I stood in my kitchen between sports drop off and pick up. Several shriveled ears of corn caught my eye. Ugh! They were a guilty reminder that I’d let several produce items go to waste since last Wednesday when I picked up the previous farm box in spite of good intentions. And there next to them were a dozen fresh ears of corn from today’s farm excursion.
The corn conundrum made me remember something my new 4th grade teacher said to me yesterday.
“There’s just so much with the mini lessons and the small groups. I sorted them into groups from the pre-assessment, but then I wasn’t sure those groups were right so…I haven’t really started groups yet. I don’t even know where to start.”
My frazzled mom self, exhausted from a cross country meet with so little parking I practically had to jog the course myself to get to where my son was, a trip to pick up our CSA box, a drop off at the rink, and then walking in to a kitchen whose vegetables have clearly seen better days could totally relate to that first year teacher.
She didn’t mention all the other things, the math, the lunch count, scheduling the guidance lesson, and SLOs, but they were all looming. Just as I still faced studying with my boys for a combined four tests tomorrow, and the announcement at 9:00 that my younger son absolutely needed the load of delicates washed because he needs shorts for practice tomorrow–“I put the clothes in the washer, Mom, but I don’t know how to turn it on. Oh, and can you please try to make sure it gets in the dryer?”
With so much on our plates as teachers, it’s easy to understand the deer in headlights look. Sometimes teachers don’t know what to tackle first. They want to do the exact right thing and it can be paralyzing.
I had asked the first year teacher how small groups were going because I didn’t see any happening. While I was moving around her room and conferring to get a sense of her class, she sat shuffling a stack of the pre-assessments looking uncomfortable. It wasn’t an accusation. It was a conversation starter. And her response gushed out like it was a relief to get it off her chest. She explained that she didn’t want to do the groups wrong so she had sorted and resorted them, but couldn’t decide.
“You aren’t going to hurt them by trying a group, even if it isn’t the perfect group. Don’t worry. Any group is a good start if it gets you started,” I assured her. “Would it help if I took a look at those and sketched out one way groups might look? I could come tomorrow and teach a couple of groups so you could see what they might look like. Then we could talk about how I decided and what might come next.”
“Really? You wouldn’t mind? That would be such a help.”
So last night (which thankfully was a little less hectic on the mom front) I sorted her readers based on their pre-assessments and penciled in small group plans for the next week and a half. Those plans included a primary goal, a list of which few students needed to start with that goal, and gradual release over about three meetings. I also created a couple of demo pages in my reading notebook for those groups. Because I feel confident naming possible next steps, it only took about half an hour. But really I was able to get it done because I recognized that any personalized instruction could benefit readers. It was entirely likely that some readers would need multiple things. I could choose one knowing that I’d get to another one later on. I also avoided paralysis because I knew that if I found myself with a group sitting in front of me and one reader didn’t fit well, I could always say, “off you go,” and catch up to them in a conference.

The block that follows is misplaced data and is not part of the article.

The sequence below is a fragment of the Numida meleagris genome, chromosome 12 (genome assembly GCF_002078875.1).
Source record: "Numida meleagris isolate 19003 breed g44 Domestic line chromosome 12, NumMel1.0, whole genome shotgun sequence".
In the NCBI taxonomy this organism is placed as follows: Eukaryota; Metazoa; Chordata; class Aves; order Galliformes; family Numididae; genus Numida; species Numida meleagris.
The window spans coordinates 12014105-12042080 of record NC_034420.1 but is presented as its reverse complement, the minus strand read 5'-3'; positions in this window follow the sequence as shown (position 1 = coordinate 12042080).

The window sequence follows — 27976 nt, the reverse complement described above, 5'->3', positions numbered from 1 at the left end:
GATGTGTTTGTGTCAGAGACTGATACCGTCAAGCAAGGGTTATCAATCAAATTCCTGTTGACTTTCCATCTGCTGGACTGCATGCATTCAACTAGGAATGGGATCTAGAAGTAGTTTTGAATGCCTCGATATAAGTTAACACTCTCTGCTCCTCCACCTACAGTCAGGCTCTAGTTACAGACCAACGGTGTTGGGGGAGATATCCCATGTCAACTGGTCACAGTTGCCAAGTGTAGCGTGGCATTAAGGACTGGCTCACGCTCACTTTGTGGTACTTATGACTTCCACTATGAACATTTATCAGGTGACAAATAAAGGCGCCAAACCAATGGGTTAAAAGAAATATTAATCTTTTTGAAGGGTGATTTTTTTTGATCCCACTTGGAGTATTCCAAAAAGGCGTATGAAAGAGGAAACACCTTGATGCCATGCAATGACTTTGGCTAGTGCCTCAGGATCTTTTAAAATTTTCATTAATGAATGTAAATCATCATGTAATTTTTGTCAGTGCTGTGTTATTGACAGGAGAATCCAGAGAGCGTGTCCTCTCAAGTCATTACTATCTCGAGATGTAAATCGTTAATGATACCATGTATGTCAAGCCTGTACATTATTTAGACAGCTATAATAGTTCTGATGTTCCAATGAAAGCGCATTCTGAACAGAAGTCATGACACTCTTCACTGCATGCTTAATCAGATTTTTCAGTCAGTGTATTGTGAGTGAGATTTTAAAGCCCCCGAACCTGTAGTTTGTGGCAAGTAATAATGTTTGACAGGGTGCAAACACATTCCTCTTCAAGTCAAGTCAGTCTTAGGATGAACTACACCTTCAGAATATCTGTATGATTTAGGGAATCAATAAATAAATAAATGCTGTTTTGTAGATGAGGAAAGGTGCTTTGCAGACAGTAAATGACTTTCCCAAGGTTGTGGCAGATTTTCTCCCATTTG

Today I shared the plan for the groups. I scheduled two a day so the first and second groups needed something very similar. I suggested that I could model as many groups as she needed, but if she felt ready I could model the first and she could repeat it with the next group. We could repeat that pattern across the next several days until she felt more comfortable.
Something imperfect that happens is better than the perfect thing that never will.
Both my boys ate left-over boxed macaroni and cheese tonight that I made this morning just so they’d eat something. It wasn’t perfect. But stirring the powdered cheese in at 6:00 this morning meant that at 6:00 tonight I could tackle the other things that were important to my family today. And I’ll admit, I didn’t quiz anyone on chemistry or algebra. That may have been ideal, but realistically what I could manage was to quiz them on AP Government and Latin American geography. They are both fed, showered, and in bed. Tomorrow is another day at home.
And it will be another day in classrooms. Tomorrow we’ll pick up where we left off with small groups and conferring. There’s always more to do.
Which reminds me…I have a dozen more ears of corn to vacuum seal.